In the light of the exceptional position of the Balázs Béla Studio the issue is even more confusing. BBS, considered a unique entity, operated for nearly five decades working both inside and outside of the structure of the Socialist state film production. The studio (co-)produced over 500 films in all genres including several of the most well known Hungarian experimental films. It is significant to note that contrary to other films produced during the Soviet regime, the films made in the BBS were not obliged to be released and screened in cinemas. It means that BBS films did not have to go through the usual approval process which banned many film projects early in the production process. BBS filmmakers were relatively free to experiment with forms and to address even politically sensitive topics. Despite this privilege BBS filmmakers never felt the need to seize the opportunity and create purely abstract moving pictures. Although this issue has not been comprehensively investigated, the absence of abstract (concrete) films might be explained by this unique freedom. In the time of constant repression filmmakers who got the chance to articulate their ideas through film might have felt the responsibility to speak for the ones who cannot have their voices heard. As pure abstraction has the quality of being apolitical, BBS filmmakers might have considered these exclusively formal experiments irresponsible at the time. Even if we accept this argument, the question still stands: what about the last 25 years?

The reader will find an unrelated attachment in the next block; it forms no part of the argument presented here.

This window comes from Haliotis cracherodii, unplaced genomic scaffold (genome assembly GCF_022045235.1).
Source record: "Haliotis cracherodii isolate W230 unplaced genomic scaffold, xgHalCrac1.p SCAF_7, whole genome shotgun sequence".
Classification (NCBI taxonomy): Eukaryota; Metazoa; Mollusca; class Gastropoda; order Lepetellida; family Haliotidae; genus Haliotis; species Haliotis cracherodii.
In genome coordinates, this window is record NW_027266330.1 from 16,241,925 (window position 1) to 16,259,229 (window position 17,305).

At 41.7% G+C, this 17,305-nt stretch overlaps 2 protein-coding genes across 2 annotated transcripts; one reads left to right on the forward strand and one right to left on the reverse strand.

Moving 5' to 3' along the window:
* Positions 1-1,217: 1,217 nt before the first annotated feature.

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The leading representative of the Czech abstract film, Petr Skala worked on his non-figurative pieces in secret for decades. In the early nineties when Martin Blažíček started to produce his abstract and half-abstract films, he did so unaware of Skala’s films, which were still hidden from the public at the time. The digital takeover in the nineties gave another push to abstract film. The deterioration of film material which often entailed figurative images becoming damaged beyond recognition, served the cause of emphasizing the disappearance of the analogue filmic body.